While the Linkit Smart has an MX25 series flash chip, the AI7688H appears to use a W25Q256FV.
The AI7688H straps the MT7688 to operate in the new 4-byte addressing mode needed for large chips, and U-Boot talks to it in that mode as well.
But whoever wrote the U-Boot code for the W25Q256FV was excessively polite - after each access in 4-byte mode, it considerately sets it back to legacy 3-byte mode.
What happens then is that if you do either a hardware or software reset after U-Boot has been talking to the flash, then the MT7688 will reset and start trying to read the flash contents using 4-byte addressing, but the flash chip is still in a mode to want 3-byte addresses. Hence it starts providing data during the last byte of the address, the image therefore ends up in RAM is shifted by a byte and unusable, and it goes into a persistent loop. There's no visible output (to a user or serial terminal it just seems dead), but a scope will reveal the endless SPI traffic and a logic analyzer the addressing size mismatch issue.
I was ably to crudely hack up U-Boot to make it decline to exit 4-byte mode when it is talking to something that might be a WQ256FV - now both hardware and software resets work from within U-Boot.
uboot-ai7688h-resetfix.patch (518 Bytes)
I want to stress that the attached is a crude temporary fix; probably the right thing to do is to first determine with confidence that the flash chip is a W25Q256FV, then read its persistent register that sets power-on addressing width, and base the decision to set the mode back on that, so that other chips (or potentially even other ways of configuring a system with the W25Q256FV) are not adversely impacted.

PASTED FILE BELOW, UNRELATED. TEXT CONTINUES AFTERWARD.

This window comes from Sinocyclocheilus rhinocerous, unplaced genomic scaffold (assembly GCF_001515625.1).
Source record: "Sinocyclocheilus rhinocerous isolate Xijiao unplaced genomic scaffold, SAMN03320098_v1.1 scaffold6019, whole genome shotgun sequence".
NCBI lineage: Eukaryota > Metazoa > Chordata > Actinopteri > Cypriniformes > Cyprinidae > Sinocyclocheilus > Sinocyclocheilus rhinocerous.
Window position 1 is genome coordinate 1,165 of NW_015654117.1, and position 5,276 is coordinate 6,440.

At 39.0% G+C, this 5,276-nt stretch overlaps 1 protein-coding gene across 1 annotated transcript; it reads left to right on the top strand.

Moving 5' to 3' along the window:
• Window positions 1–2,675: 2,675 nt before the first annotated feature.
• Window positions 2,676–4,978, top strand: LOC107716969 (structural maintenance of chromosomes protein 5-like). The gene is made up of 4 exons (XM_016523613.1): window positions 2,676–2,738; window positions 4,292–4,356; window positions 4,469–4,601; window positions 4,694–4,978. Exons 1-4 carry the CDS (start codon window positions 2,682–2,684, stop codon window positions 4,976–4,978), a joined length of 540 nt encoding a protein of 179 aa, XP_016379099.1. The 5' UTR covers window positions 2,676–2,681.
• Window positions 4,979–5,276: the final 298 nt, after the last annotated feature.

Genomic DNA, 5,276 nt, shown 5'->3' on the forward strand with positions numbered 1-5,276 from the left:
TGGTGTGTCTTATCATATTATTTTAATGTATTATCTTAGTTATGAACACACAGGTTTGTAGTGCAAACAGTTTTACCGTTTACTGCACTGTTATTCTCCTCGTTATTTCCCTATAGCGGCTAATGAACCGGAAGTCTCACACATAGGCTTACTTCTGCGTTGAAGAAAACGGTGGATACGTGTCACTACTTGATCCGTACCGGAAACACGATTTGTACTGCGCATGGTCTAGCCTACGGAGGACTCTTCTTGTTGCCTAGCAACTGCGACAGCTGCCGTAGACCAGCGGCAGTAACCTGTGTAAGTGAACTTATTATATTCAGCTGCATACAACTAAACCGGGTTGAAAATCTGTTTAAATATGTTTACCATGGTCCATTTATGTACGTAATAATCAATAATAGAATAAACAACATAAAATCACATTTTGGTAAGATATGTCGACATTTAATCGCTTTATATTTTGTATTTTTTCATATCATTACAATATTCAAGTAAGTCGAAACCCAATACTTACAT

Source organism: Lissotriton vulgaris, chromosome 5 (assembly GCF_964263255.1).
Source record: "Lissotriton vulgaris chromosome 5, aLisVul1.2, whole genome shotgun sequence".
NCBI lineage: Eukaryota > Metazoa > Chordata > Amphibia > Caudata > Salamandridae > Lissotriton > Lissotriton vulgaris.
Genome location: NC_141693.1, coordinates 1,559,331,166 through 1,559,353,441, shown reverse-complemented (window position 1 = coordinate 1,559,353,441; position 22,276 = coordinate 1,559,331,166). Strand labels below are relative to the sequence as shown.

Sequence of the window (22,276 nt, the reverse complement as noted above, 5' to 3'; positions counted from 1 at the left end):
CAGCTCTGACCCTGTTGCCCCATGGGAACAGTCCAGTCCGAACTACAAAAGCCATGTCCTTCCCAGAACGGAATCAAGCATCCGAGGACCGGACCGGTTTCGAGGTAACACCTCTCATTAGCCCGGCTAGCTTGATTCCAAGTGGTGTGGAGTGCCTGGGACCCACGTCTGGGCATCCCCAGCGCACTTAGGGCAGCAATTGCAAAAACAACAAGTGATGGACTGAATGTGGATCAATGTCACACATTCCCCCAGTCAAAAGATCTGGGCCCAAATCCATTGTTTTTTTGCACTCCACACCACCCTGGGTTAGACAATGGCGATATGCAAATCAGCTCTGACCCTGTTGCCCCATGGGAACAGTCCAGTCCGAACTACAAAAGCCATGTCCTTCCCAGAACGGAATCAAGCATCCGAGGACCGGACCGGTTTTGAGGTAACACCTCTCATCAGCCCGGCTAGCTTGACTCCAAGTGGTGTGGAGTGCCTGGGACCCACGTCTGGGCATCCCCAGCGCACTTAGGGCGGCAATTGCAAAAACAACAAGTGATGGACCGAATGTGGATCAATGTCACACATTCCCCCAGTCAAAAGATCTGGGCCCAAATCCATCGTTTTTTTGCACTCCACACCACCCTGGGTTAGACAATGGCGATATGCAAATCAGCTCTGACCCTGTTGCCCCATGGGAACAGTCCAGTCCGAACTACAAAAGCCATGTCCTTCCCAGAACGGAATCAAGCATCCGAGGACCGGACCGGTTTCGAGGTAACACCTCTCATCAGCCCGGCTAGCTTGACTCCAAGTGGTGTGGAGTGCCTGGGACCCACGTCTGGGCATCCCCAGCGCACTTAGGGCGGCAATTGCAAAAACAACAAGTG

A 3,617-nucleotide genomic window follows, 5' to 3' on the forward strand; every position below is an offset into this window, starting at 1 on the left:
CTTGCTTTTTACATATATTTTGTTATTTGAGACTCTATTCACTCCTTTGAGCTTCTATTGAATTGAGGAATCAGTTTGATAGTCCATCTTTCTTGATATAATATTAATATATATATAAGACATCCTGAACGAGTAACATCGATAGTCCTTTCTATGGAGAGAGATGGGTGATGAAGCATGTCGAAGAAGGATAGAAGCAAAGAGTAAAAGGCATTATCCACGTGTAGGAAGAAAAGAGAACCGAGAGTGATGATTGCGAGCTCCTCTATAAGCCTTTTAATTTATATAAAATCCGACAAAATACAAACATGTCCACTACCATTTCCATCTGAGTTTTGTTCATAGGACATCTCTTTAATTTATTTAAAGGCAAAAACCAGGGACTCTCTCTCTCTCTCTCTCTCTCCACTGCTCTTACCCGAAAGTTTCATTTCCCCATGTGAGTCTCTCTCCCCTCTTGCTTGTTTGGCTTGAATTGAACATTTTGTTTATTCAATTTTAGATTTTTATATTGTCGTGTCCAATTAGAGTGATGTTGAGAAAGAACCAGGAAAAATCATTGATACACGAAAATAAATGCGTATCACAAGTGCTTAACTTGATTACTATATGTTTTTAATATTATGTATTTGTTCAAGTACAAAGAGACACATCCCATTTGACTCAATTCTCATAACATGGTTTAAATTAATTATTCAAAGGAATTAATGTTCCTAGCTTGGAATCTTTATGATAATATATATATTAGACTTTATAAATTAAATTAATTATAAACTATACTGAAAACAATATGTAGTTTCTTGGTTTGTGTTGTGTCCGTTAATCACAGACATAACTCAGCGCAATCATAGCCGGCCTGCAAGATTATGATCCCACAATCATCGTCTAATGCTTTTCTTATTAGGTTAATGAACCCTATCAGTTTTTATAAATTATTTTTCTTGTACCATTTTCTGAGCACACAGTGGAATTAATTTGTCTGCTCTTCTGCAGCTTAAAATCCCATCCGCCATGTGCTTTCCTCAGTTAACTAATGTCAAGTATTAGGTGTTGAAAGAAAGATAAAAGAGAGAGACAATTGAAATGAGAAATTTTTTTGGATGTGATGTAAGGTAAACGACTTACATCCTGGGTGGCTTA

Interestingly, it seemed that if you let the board boot all the way to Linux, reset would start working again - I guess the Linux build is configured to use the chip in 4-byte mode and leave it there.
While ai7688h's had been shipping with what appeard to be a linkit smart u-boot, acsip now has their own u-boot repository at https://github.com/AcSiP/linkit-smart-7688-uboot which seems to include an attempt to deal with this issue
There has also been some related work on the Linux MTD driver, apparently in some configurations it can put a large flash chip into a boot-incompatible mode, but that generally appears to be an issue with systems strapped to expect 3-byte mode at boot; the AI7688H appears to expect 4-byte mode.